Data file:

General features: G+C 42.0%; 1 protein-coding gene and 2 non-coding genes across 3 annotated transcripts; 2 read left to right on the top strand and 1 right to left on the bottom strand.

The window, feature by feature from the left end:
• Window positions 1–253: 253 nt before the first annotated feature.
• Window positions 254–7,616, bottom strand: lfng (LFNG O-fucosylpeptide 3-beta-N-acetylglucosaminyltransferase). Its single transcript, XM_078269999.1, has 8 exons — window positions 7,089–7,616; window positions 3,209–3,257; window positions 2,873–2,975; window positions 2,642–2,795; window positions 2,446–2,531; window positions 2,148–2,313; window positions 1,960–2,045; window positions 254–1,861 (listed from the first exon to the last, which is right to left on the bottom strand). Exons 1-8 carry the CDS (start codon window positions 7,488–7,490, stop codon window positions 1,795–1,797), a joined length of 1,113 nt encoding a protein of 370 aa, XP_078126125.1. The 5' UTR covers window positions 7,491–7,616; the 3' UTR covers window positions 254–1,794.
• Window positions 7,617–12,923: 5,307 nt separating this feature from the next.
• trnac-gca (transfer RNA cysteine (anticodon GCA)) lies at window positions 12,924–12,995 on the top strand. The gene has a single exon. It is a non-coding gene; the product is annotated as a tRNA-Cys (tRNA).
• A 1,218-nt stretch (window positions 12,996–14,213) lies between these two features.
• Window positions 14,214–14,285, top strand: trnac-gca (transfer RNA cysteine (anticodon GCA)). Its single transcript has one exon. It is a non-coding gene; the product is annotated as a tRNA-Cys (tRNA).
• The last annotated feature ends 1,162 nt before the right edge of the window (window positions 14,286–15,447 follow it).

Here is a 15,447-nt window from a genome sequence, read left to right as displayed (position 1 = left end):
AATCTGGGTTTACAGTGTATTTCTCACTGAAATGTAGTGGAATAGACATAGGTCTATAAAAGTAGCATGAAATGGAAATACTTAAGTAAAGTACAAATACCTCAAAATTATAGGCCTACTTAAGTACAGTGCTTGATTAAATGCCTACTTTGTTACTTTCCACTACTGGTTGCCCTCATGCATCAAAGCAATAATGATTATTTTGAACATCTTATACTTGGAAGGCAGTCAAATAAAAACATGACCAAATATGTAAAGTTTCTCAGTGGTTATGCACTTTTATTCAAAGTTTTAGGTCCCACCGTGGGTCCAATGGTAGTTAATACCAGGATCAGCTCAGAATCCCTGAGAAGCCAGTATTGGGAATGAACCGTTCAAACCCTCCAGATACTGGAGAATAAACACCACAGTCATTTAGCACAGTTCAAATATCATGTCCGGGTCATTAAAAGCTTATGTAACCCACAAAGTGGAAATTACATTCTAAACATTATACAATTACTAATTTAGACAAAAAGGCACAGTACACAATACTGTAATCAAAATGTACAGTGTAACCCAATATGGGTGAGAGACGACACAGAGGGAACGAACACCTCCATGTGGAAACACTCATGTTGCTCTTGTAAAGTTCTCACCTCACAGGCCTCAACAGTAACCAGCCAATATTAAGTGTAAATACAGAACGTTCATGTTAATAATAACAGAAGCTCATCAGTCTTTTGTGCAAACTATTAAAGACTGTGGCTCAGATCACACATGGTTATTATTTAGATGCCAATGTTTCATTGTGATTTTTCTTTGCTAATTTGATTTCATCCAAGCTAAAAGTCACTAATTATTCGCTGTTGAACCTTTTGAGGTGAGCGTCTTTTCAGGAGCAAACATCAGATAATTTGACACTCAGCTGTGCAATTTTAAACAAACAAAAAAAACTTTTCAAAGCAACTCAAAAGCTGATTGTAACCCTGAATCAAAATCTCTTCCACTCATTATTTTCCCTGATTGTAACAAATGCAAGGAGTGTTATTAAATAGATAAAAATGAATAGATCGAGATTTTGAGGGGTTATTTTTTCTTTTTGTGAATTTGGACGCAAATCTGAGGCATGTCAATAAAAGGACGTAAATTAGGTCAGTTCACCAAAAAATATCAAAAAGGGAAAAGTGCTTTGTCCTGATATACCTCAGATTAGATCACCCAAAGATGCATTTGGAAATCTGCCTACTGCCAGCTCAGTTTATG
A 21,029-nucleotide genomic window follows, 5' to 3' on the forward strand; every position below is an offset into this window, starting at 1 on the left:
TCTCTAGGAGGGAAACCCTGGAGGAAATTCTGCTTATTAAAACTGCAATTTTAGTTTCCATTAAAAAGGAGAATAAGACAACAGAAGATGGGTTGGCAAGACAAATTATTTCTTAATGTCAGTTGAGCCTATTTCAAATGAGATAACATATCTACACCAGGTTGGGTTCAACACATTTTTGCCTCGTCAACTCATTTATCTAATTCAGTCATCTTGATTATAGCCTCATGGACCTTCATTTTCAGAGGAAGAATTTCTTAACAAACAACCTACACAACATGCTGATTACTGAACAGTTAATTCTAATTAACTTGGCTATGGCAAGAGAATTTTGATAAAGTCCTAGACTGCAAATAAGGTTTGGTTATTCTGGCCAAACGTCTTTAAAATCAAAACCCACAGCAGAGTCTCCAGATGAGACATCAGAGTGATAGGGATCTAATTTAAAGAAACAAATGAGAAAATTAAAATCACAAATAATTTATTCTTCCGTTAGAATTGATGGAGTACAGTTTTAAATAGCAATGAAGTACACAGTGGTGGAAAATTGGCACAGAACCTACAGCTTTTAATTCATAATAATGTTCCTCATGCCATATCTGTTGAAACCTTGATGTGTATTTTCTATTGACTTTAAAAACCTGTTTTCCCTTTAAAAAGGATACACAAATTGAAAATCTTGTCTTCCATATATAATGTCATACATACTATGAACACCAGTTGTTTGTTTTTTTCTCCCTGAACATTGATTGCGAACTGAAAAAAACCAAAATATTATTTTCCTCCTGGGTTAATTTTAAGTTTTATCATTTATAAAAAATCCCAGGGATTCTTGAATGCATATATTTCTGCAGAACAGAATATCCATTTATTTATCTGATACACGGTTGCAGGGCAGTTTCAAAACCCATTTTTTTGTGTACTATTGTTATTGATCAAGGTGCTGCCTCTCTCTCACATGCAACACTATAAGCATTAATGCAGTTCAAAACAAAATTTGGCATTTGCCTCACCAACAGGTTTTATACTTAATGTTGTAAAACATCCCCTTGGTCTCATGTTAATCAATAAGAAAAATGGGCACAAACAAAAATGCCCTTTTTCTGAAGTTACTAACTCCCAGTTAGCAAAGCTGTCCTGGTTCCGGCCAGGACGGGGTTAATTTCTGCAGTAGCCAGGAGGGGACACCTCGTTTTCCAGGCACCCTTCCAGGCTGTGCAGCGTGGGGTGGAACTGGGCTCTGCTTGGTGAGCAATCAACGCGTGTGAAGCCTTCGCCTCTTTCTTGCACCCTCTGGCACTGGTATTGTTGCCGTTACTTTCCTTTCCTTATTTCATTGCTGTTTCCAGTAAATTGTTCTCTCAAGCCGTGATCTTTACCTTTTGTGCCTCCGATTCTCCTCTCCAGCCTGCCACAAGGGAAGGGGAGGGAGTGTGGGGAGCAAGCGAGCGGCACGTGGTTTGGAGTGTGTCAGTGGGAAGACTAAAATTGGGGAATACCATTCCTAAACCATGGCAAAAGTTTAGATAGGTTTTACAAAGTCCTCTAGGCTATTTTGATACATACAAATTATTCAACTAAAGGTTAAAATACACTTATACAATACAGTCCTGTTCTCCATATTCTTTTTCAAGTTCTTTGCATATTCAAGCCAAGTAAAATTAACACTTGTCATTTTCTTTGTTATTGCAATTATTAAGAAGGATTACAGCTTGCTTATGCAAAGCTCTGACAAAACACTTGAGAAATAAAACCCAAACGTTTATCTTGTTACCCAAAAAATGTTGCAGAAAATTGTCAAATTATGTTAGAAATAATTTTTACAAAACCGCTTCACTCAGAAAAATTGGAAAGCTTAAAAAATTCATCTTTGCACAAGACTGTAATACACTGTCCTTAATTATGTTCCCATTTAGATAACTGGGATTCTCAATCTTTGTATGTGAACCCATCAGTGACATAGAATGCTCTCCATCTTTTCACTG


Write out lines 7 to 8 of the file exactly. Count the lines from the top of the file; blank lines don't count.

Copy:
• A 1,218-nt stretch (window positions 12,996–14,213) lies between these two features.
• Window positions 14,214–14,285, top strand: trnac-gca (transfer RNA cysteine (anticodon GCA)). Its single transcript has one exon. It is a non-coding gene; the product is annotated as a tRNA-Cys (tRNA).